The main task for me on this maintenance trip was to replace the Dec worm gear and attempt to resolve the homing issues that we have been having in the Dec axis.
|New (right) and old (left) Dec worms for comparison|
At this point we found that a certain member of our team (who shall remain nameless) had been a little overly generous greasing the Dec worm... as a result the Dec homing sensor had been blocked with grease.
Stripping the drive again to clean the homing sensor was easy enough, but time consuming.
Once again we had the whole system assembled and well balanced.
When we tried to home the mount to check the clearances around the scope we found that we had acquired a worrying vibration in the Dec axis drive when the system was slewing at speed. It was not vibrating at tracking speeds, but whilst homing and slewing around the sky the vibration was quite alarming.
At this point we had two frustrating days of the Observatory Open Doors event where we could not continue to work on the system.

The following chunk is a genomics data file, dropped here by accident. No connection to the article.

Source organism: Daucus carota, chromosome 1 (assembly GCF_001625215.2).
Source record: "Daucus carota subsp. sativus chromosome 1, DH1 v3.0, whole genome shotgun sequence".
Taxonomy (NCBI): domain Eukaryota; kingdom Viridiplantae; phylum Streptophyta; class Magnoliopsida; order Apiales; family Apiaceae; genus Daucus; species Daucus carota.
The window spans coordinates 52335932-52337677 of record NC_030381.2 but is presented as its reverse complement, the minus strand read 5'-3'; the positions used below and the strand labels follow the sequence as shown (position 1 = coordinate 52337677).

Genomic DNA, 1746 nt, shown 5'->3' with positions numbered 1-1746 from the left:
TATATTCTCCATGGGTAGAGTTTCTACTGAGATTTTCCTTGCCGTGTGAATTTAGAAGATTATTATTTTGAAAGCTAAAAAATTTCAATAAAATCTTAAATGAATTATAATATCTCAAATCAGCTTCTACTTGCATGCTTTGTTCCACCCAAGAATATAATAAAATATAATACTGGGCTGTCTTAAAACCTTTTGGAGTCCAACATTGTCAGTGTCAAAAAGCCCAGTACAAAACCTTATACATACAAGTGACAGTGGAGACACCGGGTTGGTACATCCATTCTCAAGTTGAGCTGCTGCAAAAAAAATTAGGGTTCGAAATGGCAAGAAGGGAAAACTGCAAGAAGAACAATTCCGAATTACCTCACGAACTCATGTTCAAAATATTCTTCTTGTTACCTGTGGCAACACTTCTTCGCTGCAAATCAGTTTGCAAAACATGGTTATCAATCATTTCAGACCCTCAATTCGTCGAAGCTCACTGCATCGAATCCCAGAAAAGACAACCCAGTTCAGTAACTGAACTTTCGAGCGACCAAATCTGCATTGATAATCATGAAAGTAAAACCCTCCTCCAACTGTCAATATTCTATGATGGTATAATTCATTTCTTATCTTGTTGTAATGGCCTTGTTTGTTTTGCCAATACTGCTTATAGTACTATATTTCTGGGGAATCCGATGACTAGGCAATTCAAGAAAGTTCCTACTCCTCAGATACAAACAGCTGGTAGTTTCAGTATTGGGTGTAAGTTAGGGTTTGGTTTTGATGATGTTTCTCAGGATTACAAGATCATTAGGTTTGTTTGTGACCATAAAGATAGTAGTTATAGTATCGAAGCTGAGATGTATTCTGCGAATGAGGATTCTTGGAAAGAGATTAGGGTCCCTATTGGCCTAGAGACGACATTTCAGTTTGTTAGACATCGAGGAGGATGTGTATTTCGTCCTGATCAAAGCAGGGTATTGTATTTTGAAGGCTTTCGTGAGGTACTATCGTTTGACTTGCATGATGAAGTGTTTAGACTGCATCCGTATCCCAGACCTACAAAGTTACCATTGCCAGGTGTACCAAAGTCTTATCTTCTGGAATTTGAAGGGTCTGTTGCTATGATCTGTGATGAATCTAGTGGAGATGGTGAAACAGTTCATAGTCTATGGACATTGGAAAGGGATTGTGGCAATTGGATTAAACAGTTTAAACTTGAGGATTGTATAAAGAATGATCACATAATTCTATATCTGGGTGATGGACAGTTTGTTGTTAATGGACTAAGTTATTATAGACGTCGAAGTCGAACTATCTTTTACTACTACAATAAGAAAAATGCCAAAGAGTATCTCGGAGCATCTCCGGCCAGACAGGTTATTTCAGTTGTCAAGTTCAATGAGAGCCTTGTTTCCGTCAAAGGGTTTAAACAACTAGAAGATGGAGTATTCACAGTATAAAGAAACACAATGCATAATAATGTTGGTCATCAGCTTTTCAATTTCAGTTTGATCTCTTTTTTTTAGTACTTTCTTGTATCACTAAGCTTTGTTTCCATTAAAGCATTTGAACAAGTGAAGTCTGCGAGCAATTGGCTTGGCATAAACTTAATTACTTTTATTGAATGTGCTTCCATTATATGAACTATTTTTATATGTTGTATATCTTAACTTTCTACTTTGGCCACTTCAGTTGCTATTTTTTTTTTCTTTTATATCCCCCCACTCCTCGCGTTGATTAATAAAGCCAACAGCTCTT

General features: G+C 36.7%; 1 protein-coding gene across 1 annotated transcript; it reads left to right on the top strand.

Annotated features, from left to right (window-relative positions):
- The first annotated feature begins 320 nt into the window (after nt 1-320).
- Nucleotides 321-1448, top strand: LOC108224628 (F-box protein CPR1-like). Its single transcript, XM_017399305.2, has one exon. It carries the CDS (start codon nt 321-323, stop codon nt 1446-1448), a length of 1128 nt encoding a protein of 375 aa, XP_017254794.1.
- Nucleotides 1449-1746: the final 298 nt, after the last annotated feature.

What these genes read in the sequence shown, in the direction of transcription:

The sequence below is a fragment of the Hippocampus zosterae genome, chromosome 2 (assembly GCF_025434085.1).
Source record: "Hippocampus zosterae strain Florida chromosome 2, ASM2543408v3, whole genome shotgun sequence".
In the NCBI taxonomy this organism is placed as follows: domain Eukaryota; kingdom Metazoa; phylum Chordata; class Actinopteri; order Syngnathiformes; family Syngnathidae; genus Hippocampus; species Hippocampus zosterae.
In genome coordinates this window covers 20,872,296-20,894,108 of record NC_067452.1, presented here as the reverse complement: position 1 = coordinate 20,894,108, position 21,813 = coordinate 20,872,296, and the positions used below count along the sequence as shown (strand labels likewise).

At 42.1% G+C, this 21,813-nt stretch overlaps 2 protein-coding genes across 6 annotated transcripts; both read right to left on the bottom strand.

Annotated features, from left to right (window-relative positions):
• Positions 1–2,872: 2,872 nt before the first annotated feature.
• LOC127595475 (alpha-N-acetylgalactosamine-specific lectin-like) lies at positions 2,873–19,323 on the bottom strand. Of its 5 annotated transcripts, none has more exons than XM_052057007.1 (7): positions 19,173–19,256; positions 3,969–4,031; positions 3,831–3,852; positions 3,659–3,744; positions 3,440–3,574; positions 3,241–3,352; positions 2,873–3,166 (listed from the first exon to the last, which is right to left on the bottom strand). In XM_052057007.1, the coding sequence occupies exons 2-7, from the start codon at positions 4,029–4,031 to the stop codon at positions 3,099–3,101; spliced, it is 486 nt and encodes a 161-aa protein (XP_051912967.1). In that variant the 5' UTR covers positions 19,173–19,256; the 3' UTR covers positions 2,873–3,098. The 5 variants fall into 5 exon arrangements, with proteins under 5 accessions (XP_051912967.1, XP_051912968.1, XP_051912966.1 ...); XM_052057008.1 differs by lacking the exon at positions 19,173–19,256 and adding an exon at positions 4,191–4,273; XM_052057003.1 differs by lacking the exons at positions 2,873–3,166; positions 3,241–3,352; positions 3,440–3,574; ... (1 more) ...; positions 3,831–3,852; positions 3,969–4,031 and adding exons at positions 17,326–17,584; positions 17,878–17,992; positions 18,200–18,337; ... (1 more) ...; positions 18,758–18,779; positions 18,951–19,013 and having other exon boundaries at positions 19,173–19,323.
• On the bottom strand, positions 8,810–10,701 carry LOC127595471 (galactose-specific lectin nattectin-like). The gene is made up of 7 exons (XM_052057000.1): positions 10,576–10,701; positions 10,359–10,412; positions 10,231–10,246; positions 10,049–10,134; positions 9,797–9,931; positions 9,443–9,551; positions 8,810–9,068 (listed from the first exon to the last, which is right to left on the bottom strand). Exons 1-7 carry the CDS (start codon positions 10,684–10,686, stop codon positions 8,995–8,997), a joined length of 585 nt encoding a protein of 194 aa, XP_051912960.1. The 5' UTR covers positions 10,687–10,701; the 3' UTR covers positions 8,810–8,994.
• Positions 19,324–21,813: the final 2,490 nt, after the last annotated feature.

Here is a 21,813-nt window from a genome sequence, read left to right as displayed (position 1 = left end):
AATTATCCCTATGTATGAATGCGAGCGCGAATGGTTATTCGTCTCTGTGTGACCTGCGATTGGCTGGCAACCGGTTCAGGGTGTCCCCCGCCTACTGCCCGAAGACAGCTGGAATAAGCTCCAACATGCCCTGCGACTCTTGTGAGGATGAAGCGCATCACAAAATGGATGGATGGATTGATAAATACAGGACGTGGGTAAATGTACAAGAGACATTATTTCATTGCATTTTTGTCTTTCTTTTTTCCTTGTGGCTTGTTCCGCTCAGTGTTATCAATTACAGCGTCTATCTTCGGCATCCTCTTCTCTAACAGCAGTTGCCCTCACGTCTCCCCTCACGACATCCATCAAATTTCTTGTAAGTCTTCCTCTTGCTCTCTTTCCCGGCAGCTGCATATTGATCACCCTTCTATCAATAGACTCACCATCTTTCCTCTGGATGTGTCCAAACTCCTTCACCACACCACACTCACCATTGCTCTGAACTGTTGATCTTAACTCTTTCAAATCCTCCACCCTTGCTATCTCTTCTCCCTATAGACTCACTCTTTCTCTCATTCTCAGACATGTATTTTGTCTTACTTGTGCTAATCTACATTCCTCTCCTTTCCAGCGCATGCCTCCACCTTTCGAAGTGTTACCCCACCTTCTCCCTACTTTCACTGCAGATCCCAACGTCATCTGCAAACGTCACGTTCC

After the Open Doors event and with help from the mount manufacturer, Software Bisque, we found the problem and remedied the vibration. As an added bonus we now have our Dec motor drive belts very well tensioned as well... this wasn't the problem, but it was one of the steps we took in the diagnosis.
After a night of alignment work, the telescope returned to operation on the night of the 25/26th. Sadly the result of our efforts to remedy the homing issue appear to have been negligible.
We spent a long whilst yesterday working to understand the nature of the error. We are now certain that the error is related to the mount, and definitely not a problem of slop or flex in our imaging system. We are currently waiting for some more hints from Software Bisque as we are now at an impasse.
The system will continue to operate with the plate solving system in place rejecting images with poor pointing.